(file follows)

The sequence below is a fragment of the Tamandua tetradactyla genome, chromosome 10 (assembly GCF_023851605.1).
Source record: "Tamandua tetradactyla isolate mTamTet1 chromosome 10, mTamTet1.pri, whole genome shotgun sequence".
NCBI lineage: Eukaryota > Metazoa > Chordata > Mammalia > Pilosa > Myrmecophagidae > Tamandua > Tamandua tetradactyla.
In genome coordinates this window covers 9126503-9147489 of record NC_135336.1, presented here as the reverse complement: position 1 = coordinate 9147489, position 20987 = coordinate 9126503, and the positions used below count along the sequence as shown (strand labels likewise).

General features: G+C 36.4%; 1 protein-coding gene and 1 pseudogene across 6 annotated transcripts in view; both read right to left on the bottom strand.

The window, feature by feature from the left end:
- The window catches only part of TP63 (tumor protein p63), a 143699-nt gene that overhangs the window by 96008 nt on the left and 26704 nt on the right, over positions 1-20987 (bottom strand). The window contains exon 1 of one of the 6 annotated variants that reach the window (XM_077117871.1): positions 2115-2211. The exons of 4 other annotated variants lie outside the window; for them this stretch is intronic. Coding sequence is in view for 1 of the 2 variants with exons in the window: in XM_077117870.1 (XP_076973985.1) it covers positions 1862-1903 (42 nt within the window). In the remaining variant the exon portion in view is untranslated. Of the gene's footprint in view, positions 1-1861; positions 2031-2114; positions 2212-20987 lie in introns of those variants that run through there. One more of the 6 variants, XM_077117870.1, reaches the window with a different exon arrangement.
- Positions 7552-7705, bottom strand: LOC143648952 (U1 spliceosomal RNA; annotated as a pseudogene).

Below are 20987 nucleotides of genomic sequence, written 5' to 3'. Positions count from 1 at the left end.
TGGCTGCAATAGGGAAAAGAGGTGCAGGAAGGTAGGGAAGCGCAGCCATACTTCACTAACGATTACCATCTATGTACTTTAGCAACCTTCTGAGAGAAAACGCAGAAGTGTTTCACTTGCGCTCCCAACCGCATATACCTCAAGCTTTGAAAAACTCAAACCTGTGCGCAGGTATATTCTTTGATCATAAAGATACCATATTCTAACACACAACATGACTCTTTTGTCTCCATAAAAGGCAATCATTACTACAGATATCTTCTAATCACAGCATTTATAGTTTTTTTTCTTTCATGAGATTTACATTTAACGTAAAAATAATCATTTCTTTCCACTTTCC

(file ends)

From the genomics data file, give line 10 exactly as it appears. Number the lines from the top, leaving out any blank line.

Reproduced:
TGGCTGCAATAGGGAAAAGAGGTGCAGGAAGGTAGGGAAGCGCAGCCATACTTCACTAACGATTACCATCTATGTACTTTAGCAACCTTCTGAGAGAAAACGCAGAAGTGTTTCACTTGCGCTCCCAACCGCATATACCTCAAGCTTTGAAAAACTCAAACCTGTGCGCAGGTATATTCTTTGATCATAAAGATACCATATTCTAACACACAACATGACTCTTTTGTCTCCATAAAAGGCAATCATTACTACAGATATCTTCTAATCACAGCATTTATAGTTTTTTTTCTTTCATGAGATTTACATTTAACGTAAAAATAATCATTTCTTTCCACTTTCC